I am a Sr. Software Developer at Oracle Cloud. The opinions expressed here are my own and not necessarily those of my employer.
During Christmas Santa delivers presents to children around the world. To do this he supposedly “makes his list and checks it twice”. But what if Santa had better software tools to keep track of all the presents that need to be delivered to millions of homes?
Since speed is essential to doing this in a limited amount of time could we use Redis as the DB for this application? And which Redis data structures / features should we use?
Desipite the mentioning of Santa using “list” Redis Hashes can be a better data structure. We will use the physical address as the Redis key and children / presents will be individual key / value pairs. We will assume that each home has one or more children and each child receives only one present. Here is a Python code sample:
Santa needs to be efficient in finding the addresses to make deliveries to. This is where Redis
geo data types can help.
Then Santa can execute
r.georadiusbymember('addresses', address, 10, 'mi')) to get the addresses within 10 miles of his current location.
Another way Santa can save time is to determine the optimum route ahead of time (the traveling salesman problem) and then load those addresses into a Redis List.
Then Santa will do
r.rpop('addresses_list') and use the address to lookup children / presents in the separate Hash. This also removes homes that already received their presents from the inventory so Santa does not waste precious time visiting them again.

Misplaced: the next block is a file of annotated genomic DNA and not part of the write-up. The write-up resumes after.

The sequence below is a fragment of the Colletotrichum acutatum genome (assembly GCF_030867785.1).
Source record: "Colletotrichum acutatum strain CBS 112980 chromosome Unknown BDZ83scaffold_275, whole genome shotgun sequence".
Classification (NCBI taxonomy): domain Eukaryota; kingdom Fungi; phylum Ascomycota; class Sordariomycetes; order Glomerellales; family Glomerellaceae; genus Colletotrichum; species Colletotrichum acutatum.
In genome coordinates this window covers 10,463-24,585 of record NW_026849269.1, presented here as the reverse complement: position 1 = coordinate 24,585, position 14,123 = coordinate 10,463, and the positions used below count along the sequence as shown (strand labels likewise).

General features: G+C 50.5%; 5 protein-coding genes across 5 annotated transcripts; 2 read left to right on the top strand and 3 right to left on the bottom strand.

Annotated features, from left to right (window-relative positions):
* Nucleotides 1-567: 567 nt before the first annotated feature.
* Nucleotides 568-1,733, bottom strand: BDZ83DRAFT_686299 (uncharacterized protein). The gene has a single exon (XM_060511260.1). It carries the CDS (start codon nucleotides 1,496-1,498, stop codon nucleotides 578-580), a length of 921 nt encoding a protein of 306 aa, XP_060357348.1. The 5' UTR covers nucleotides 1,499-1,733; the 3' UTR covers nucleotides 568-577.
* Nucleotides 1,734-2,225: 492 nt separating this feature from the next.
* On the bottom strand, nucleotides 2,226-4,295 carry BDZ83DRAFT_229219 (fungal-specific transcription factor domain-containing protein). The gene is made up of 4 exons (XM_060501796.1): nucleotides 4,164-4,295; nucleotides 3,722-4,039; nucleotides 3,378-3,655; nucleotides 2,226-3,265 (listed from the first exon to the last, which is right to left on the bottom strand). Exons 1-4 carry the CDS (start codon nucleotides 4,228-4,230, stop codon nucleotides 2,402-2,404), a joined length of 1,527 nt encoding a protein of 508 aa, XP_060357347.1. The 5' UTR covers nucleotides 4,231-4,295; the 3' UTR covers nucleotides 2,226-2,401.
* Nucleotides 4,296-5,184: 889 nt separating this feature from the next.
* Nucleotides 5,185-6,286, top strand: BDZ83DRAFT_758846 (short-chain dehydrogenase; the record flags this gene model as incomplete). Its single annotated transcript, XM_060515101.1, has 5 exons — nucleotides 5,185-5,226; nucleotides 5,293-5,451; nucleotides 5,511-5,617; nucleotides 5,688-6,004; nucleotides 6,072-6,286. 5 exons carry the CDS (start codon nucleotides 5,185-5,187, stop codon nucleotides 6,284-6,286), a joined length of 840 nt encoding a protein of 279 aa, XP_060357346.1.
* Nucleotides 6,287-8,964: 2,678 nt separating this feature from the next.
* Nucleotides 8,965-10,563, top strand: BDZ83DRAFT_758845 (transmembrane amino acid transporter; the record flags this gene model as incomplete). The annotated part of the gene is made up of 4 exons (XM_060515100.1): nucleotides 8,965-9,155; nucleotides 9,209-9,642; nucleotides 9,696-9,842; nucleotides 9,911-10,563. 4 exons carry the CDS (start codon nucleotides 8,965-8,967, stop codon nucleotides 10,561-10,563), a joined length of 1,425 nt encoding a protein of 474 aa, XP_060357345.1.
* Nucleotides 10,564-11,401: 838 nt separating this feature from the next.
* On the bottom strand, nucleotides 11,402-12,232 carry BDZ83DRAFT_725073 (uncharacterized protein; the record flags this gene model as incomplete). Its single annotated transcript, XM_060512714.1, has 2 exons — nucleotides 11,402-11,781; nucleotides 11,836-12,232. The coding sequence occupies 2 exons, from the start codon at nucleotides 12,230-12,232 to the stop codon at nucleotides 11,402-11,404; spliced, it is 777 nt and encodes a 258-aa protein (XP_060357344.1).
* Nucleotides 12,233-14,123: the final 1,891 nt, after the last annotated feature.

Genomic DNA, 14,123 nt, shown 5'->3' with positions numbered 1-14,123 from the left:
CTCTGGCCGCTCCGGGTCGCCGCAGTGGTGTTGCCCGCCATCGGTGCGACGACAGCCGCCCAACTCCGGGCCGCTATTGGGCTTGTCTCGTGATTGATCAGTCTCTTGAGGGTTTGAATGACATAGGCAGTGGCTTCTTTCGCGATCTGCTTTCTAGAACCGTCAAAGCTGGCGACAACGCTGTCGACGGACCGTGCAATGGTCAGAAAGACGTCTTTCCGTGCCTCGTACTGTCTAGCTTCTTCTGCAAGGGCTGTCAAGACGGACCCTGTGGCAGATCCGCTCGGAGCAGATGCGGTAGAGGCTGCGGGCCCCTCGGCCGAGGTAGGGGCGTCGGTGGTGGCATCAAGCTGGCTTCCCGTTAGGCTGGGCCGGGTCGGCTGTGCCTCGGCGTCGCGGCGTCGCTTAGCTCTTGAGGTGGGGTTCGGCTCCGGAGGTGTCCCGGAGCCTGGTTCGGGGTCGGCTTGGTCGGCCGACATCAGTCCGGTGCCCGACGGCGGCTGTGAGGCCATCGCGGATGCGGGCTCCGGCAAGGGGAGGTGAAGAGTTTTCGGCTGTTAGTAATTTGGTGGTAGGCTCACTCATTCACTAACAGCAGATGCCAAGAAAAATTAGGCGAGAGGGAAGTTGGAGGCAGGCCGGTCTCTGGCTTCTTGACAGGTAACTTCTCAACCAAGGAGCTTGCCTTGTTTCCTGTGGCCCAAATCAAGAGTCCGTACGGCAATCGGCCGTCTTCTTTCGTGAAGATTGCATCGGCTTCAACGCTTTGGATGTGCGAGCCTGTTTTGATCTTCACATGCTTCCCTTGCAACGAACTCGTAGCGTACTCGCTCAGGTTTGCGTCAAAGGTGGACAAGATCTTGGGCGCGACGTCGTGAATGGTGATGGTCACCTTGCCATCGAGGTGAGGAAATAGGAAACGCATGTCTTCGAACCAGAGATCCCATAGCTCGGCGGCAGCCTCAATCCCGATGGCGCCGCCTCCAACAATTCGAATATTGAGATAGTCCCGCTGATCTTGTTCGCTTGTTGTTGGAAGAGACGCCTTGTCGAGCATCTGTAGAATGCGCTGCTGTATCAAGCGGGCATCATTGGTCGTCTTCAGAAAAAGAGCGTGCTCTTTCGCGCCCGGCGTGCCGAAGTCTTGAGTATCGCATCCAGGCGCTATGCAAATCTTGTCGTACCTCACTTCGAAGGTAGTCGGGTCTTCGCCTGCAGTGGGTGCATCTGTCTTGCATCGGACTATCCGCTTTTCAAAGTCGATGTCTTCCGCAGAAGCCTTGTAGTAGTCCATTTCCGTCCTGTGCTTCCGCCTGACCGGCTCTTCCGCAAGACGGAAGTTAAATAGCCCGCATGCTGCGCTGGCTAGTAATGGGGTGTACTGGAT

Another use case for Lists is when Santa is supervising his elves to assemble all the presents. He can use the same
lpush command to queue a task. Different worker elves can watch the queue and
rpop. Redis guarantees that only one worker elf will pick up each present assembly task.
Given the importance of making deliveries on time and different timezones we could use Sorted Sets to load addresses with the estimated delivery time as the score.
This way Santa can use
r.zrange('addresses_zset', 0, 10, withscores = True) to get the next 10 deliveries and the times they need to be done by. The problem is that it will not allow Santa to take the optimum route like the Lists solution above.
It is important that not just all homes get their deliveries but that all children in each home receive their presents. Otherwise it will be very sad holiday for some. We can use Set to track all children and ensure their uniquness.
The problem is that will get slower and slower to insert and lookup children as the numer of records increases. So Sets might not be a good choice here.
We also want to track the address of each child (so we can “check it twice”). For that we can use multiple Strings.
When we get the Hash for each home we can look up the child record and ensure it’s mapped to the same address.
Streams and Pub/Sub
To communicate with his reindeer Santa can use Redis Streams with
xread so that they all receive the message to stop or start. Alternatively Pub/Sub is a great fire and forget mechanism but then some of the reindeer might not get the message if they are not paying attention.
But how will this solution scale? To store one million Redis hashes, geo records and other keys (depending on the design chosen) required between 200 and 300 MB RAM. Since there are approximately 132 million households in the US that will require between 26 and 40 GB RAM which can be done on a high end laptop.
Redis has been tested to do well over a million operations per second. If we assume that Santa has only one day (86400 seconds) to make his deliveries this should give us enough time to lookup appropriate information. Given that we are performing numerous multi-key operations we could use Lua scrits or pipelining to speed things up.
So as long some of the elves can write decent quality code they should be able to load the computer onboard of Santa’s sled with the appropriate data. Given that network connections can still be slow at times it is best to have all the data locally.